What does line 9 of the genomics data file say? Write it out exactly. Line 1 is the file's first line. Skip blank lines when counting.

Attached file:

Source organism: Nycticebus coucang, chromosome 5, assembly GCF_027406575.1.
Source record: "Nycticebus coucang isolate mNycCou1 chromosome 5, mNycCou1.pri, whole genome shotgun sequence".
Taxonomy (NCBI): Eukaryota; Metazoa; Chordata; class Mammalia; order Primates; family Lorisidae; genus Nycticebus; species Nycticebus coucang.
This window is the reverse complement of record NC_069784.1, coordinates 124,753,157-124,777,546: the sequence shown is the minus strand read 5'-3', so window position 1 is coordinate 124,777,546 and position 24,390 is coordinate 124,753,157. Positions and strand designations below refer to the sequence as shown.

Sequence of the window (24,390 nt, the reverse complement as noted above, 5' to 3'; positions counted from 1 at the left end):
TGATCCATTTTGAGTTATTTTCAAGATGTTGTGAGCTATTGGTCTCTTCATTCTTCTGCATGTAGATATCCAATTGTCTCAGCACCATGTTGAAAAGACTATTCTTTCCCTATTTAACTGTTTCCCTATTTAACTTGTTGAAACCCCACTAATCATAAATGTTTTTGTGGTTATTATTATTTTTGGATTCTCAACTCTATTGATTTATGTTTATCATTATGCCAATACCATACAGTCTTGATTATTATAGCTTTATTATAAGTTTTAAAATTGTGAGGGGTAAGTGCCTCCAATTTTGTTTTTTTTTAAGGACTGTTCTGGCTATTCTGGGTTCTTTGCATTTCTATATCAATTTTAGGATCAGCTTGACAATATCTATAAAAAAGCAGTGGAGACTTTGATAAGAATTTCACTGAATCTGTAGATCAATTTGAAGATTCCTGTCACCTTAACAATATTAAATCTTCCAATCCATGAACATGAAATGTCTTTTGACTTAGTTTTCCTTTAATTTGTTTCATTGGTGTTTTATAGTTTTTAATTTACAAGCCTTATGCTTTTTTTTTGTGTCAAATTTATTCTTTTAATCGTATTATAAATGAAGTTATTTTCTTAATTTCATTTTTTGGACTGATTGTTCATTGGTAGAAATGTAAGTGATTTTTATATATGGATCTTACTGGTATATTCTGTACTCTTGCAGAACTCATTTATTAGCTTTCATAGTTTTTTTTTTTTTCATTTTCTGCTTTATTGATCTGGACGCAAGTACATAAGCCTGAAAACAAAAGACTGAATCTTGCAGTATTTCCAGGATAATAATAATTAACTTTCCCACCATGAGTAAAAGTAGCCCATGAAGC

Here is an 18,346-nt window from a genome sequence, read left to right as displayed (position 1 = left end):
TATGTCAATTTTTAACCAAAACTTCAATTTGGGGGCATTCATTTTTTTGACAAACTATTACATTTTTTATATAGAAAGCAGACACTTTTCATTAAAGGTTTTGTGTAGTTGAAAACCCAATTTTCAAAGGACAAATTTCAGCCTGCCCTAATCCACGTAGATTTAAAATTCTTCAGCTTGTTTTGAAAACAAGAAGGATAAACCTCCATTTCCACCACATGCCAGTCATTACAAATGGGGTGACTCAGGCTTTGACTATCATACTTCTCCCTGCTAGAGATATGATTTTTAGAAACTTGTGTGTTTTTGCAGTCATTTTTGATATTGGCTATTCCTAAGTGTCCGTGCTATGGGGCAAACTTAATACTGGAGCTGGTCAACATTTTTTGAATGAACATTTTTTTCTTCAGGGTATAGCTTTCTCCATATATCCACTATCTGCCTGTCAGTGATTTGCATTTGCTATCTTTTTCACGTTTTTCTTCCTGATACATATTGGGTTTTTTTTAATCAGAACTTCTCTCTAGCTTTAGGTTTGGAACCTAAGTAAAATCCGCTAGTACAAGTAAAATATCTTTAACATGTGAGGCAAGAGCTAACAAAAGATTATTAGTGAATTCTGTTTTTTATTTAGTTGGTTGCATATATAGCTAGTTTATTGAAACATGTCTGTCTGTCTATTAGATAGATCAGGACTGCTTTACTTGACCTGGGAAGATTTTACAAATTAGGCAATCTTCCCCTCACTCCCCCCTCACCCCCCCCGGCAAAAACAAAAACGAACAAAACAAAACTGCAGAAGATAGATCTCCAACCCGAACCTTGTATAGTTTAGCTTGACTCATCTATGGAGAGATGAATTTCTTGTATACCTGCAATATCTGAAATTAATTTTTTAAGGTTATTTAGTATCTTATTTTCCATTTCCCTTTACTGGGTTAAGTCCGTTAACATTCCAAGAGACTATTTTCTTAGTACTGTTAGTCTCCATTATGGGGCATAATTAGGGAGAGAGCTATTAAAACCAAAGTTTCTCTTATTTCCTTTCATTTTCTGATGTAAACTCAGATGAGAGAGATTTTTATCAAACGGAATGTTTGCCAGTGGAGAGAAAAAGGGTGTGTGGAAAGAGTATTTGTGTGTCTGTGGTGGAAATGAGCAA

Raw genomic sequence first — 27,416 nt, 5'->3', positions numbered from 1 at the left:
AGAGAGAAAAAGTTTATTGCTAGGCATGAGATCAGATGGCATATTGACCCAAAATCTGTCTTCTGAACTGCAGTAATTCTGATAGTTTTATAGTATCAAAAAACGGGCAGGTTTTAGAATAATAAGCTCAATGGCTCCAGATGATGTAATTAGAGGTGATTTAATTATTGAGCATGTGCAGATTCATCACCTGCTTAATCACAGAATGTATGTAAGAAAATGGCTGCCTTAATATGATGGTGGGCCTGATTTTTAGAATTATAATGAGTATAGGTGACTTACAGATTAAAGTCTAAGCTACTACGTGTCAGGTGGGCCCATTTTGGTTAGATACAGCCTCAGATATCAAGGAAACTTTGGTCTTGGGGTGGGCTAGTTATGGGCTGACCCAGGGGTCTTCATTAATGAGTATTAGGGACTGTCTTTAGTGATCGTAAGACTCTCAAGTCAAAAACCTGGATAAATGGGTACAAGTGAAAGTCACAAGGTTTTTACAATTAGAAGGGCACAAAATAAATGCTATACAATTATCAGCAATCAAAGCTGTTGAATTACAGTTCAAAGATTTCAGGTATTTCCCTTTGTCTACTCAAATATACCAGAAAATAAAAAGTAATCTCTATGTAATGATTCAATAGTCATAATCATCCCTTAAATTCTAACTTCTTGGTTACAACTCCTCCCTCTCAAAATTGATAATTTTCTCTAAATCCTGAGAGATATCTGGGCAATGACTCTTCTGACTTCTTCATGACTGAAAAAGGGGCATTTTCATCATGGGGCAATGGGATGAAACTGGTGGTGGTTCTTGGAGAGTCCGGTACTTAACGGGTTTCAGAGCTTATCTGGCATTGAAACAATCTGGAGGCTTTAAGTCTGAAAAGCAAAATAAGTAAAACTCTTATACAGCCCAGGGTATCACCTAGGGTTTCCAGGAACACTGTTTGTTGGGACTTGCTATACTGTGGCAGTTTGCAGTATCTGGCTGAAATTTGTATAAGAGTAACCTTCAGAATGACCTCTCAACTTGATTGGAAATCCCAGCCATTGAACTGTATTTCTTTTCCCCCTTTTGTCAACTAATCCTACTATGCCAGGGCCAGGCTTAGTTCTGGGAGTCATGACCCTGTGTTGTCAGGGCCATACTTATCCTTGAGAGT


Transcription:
Raw genomic sequence first — 27,416 nt, 5'->3', positions numbered from 1 at the left: